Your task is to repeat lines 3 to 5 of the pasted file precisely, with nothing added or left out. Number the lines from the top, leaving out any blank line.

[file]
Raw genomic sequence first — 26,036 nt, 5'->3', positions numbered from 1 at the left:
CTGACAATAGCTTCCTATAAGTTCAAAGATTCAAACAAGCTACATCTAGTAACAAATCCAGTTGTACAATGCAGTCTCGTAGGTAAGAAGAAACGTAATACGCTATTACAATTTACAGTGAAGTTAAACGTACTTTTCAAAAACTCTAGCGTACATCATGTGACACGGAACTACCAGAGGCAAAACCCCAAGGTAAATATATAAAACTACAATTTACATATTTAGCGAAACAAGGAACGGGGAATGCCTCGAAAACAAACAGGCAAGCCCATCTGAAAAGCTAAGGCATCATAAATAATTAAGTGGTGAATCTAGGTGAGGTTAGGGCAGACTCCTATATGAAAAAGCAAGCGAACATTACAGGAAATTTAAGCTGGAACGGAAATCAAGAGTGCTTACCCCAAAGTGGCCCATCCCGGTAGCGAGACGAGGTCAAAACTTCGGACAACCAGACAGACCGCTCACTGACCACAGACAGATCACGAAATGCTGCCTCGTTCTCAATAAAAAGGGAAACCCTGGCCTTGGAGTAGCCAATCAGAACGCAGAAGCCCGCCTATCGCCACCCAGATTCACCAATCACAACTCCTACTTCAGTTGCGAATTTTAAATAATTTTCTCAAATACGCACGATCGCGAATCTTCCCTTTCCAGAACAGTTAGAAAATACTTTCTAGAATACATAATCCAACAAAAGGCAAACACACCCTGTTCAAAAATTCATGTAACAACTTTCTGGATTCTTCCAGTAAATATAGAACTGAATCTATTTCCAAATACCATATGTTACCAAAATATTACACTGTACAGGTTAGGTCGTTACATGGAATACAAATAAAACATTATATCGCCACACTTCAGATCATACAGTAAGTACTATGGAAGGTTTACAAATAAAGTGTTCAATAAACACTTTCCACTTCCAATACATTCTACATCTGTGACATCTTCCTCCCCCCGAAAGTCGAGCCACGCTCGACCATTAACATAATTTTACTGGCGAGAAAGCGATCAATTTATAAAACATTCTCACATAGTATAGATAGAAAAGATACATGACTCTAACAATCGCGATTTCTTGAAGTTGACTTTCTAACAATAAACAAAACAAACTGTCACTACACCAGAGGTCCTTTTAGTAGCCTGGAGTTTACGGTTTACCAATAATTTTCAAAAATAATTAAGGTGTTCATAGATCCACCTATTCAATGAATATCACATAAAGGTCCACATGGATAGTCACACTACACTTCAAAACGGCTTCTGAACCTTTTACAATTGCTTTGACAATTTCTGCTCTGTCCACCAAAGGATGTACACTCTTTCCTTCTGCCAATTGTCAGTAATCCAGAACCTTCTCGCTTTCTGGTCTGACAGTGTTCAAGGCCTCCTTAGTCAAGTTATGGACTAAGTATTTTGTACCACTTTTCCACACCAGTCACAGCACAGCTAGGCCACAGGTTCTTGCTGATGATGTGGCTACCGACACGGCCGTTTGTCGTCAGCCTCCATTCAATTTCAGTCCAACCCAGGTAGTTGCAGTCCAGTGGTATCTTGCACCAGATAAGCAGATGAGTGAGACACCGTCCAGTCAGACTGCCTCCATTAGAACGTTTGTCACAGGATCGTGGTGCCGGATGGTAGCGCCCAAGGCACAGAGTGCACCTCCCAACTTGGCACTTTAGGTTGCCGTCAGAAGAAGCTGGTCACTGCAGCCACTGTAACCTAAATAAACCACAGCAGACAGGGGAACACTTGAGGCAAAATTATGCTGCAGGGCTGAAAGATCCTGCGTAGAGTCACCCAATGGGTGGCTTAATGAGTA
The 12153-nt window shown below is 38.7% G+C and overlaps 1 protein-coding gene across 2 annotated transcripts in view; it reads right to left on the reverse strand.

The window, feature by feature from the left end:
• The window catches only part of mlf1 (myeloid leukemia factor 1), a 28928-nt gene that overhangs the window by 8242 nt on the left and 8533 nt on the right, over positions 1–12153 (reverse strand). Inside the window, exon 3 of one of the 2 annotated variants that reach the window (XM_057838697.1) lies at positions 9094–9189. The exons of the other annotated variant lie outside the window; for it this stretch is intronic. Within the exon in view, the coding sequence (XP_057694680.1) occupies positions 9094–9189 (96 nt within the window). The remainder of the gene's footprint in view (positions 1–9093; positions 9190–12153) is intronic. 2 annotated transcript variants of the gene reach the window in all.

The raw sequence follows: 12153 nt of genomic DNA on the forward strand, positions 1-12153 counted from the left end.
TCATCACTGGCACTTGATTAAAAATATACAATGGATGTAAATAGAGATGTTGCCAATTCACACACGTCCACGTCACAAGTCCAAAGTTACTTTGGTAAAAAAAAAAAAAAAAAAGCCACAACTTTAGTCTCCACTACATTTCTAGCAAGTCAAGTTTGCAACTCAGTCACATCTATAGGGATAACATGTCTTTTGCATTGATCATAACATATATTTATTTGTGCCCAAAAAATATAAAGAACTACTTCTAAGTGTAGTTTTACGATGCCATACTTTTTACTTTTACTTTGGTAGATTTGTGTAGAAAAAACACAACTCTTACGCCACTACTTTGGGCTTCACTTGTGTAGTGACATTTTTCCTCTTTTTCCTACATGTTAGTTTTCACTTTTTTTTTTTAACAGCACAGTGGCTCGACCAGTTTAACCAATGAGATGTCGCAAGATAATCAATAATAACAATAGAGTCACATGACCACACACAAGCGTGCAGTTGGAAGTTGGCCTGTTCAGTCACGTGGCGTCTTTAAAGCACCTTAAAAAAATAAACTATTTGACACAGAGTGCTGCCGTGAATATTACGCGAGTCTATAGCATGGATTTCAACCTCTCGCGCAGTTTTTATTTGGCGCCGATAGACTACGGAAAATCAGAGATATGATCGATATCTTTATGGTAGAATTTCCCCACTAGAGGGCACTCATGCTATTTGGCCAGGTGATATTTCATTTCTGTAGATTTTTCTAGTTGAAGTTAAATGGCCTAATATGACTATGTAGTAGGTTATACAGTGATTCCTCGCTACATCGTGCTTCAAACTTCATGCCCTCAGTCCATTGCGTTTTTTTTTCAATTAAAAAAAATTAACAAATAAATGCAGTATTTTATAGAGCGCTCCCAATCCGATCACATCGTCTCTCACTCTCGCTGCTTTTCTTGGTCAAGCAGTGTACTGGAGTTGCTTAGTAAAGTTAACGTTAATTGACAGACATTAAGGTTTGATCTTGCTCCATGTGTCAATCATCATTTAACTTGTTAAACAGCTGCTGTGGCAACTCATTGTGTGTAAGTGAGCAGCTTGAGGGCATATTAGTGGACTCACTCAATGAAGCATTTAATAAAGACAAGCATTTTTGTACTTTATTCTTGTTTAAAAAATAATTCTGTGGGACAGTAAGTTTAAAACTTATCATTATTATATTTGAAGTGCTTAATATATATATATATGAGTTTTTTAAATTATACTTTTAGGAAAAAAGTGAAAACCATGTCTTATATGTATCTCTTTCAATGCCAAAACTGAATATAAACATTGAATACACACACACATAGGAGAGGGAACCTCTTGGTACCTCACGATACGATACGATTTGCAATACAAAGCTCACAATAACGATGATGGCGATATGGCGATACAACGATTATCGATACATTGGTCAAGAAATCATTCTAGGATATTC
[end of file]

The 12153-nt window shown below is 38.7% G+C and overlaps 1 protein-coding gene across 2 annotated transcripts in view; it reads right to left on the reverse strand.

The window, feature by feature from the left end:
• The window catches only part of mlf1 (myeloid leukemia factor 1), a 28928-nt gene that overhangs the window by 8242 nt on the left and 8533 nt on the right, over positions 1–12153 (reverse strand). Inside the window, exon 3 of one of the 2 annotated variants that reach the window (XM_057838697.1) lies at positions 9094–9189. The exons of the other annotated variant lie outside the window; for it this stretch is intronic. Within the exon in view, the coding sequence (XP_057694680.1) occupies positions 9094–9189 (96 nt within the window). The remainder of the gene's footprint in view (positions 1–9093; positions 9190–12153) is intronic. 2 annotated transcript variants of the gene reach the window in all.